Women need to fully embrace and integrate both tender and fierce compassion if we are ever going to free ourselves from patriarchy.
One of the most important elements of self-compassion is the recognition of our shared humanity. Compassion is, by definition, relational. Compassion literally means “to suffer with,” which implies a basic mutuality in the experience of suffering. The emotion of compassion springs from the recognition that the human experience is imperfect, that we are all fallible. […]
Sometimes it’s more difficult to see what’s right about ourselves than what’s wrong. For some of us even thinking about our positive traits makes us uncomfortable. Praise and compliments can make us squirm, and we often don’t know how to respond without self-consciousness. Flattery feels a lot better than insults, of course, but how many […]
A common stumbling block when thinking about self-compassion is the belief that it just means letting ourselves off the hook. When we say “it’s only human,” isn’t this just a way to blow off personal responsibility for our actions? But let’s look at this more closely. First of all, isn’t it strange that admitting the […]
For the past decade or so I’ve been conducting research on self-compassion, and have found that people who are compassionate to themselves are much less likely to be depressed, anxious, and stressed, and are much more likely to be happy, resilient, and optimistic about their future. In short, they have better mental health. The power […]
We know how much it hurts. “I’m an idiot!” “I’m disgusting.” “No one will ever love me.” “What a lame-ass.” So why do we do it? As soon as we ask ourselves this question, we often just pile on more self-criticism. “I’m such a bitch, even to myself.” “That’s why I’m such a loser, I’m […]
Many of us are caregivers, whether we have a special-needs child, a parent with Alzheimer’s, an ill partner, or are in a caregiving profession such as being a nurse, therapist, or teacher. When the stress of continually being there for others is high, we can become overwhelmed by our caregiving responsibilities and run the risk […]
In my work I have defined self-compassion as having three main interacting components: self-kindness, a sense of common humanity and mindfulness. Self-kindness refers to the tendency to be caring and understanding with oneself rather than being harshly critical or judgmental. Instead of taking a cold “stiff-upper-lip” approach in times of suffering, self-kindness offers soothing and […]
One of the most insidious consequences of the self-esteem movement over the last couple of decades is the narcissism epidemic. Self-esteem has also been linked to aggression, prejudice and anger towards those who threaten our sense of self-worth.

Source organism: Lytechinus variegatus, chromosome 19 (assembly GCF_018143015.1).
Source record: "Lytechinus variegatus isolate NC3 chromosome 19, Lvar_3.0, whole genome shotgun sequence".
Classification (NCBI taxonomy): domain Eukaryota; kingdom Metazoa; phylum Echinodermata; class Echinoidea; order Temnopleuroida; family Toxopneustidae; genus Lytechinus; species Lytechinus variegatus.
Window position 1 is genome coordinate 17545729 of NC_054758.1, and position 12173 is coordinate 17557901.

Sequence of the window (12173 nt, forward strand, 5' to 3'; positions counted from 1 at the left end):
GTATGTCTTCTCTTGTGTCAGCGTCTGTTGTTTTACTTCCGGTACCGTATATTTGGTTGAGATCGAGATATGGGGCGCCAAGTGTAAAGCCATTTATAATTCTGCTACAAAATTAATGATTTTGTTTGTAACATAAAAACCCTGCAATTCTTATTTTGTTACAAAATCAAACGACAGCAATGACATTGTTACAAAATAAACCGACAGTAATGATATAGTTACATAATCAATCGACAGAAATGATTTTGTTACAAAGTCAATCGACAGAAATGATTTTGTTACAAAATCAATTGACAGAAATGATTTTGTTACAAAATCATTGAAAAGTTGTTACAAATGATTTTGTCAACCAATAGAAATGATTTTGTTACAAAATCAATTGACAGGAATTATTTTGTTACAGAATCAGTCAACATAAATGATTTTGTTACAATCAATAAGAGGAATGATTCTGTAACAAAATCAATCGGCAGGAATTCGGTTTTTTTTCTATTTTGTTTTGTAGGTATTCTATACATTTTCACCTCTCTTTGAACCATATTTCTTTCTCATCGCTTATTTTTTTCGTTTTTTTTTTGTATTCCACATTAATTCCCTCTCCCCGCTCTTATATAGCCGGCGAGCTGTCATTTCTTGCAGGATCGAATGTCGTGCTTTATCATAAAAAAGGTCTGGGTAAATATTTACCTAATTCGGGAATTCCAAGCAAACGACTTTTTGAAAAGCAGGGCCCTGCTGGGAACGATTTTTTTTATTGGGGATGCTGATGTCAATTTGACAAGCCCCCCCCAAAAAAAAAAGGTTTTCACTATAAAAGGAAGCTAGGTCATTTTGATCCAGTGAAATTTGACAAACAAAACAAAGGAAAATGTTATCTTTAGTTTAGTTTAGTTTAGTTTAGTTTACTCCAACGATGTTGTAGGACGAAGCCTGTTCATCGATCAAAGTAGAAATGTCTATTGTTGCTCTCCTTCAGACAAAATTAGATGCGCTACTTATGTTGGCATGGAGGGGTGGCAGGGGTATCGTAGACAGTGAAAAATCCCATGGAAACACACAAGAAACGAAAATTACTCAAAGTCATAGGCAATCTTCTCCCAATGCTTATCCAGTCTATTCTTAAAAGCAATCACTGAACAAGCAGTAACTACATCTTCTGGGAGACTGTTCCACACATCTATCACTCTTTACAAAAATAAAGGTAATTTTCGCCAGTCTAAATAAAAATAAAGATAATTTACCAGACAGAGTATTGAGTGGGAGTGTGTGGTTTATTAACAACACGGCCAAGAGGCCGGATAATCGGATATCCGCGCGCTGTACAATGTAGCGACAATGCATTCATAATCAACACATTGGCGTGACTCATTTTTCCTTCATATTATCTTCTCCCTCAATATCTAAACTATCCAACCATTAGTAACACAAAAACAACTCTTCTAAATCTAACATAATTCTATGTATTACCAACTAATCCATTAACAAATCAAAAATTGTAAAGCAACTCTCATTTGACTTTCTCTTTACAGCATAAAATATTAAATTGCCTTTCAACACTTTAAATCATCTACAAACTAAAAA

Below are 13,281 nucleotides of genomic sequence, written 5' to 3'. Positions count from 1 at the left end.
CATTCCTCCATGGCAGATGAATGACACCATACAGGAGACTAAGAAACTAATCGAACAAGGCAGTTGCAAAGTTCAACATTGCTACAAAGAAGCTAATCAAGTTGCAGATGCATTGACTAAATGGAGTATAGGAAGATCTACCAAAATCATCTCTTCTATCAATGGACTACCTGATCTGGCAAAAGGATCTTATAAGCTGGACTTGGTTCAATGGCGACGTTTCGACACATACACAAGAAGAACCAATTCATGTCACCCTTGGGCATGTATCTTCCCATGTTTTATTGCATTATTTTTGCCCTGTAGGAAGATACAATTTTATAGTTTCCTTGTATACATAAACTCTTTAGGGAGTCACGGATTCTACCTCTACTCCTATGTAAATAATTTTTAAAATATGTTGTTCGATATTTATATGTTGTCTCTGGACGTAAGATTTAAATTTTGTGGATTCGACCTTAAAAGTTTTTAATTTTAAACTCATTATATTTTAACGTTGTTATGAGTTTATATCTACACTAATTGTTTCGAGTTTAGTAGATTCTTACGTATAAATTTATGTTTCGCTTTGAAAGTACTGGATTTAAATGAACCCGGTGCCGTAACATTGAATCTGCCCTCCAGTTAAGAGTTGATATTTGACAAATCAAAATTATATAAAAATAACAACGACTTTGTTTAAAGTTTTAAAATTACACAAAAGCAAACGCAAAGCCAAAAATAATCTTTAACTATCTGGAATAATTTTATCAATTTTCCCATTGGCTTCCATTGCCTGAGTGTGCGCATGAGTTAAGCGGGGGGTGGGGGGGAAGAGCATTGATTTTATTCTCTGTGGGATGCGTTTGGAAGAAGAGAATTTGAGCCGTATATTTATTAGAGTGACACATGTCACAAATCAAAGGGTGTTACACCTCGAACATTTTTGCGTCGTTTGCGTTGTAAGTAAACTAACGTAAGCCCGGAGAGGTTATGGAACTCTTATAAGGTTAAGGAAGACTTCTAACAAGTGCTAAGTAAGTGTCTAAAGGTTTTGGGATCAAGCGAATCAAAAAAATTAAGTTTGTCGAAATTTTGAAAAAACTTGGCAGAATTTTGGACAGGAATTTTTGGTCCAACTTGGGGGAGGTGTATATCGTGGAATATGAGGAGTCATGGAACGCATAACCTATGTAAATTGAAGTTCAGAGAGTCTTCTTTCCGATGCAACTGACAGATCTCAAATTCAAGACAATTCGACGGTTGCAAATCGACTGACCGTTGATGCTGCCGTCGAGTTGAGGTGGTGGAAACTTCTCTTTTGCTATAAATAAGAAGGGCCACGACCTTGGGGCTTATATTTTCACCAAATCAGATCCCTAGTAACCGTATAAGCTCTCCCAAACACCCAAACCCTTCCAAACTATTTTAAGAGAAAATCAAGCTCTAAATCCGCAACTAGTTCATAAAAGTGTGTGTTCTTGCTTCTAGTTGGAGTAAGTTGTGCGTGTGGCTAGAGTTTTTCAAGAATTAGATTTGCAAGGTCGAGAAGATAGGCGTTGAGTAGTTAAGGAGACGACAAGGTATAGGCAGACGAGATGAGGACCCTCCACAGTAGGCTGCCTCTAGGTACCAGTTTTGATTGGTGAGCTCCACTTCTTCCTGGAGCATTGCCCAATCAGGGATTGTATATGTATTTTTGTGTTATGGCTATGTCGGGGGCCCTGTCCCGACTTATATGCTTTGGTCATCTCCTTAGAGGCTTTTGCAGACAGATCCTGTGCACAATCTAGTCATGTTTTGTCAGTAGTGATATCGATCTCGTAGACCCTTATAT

The number-one reason people give for why they aren’t more self-compassionate is the fear that they will be too easy on themselves. Without constant self-criticism to spur myself on, people worry, won’t I just skip work, eat three tubs of ice cream and watch Oprah reruns all day? In others words, isn’t self-compassion really the […]
Think of all the generous, kind people you know who constantly give compassion and care to others, yet continually beat themselves up. Most of us are quite practiced at being supportive and giving to others, especially those of us who find ourselves in caregiver roles. Whether we have a special needs child, a parent with […]
The golden rule tells us that we should treat others as we would want them to treat us. Maybe so, but hopefully we won’t treat them even half as badly as we treat ourselves. “You’re so lame!” “What a screw-up!” “How can you ever show your face in public again?” Would you talk this way […]
When people ask me what I do and I tell them that I study self-compassion, they often get a hesitant expression on their face. I guess self-compassion is a good idea, they say, but can’t you be too self-compassionate? In fact, the number one reason people give for why they aren’t more self-compassionate is that […]
At the same time that we try to see ourselves as better than others, we also tend to eviscerate ourselves with self-criticism when we don’t meet our high standards. As soon as our feelings of superiority slip — as they inevitably will — our sense of worthiness takes a nose dive. We swing wildly between overly inflated and overly deflated self-esteem, an emotional roller coaster ride whose end result is often insecurity, anxiety and depression.
When our inner voice continually criticizes and berates us we end up feeling worthless, incompetent and insecure, and we often end up in negative cycles of self sabotage and self harm. However, when our inner voice plays the role of a supportive friend when we notice some personal failing, we feel safe and accepted enough to both see ourselves clearly and make needed changes.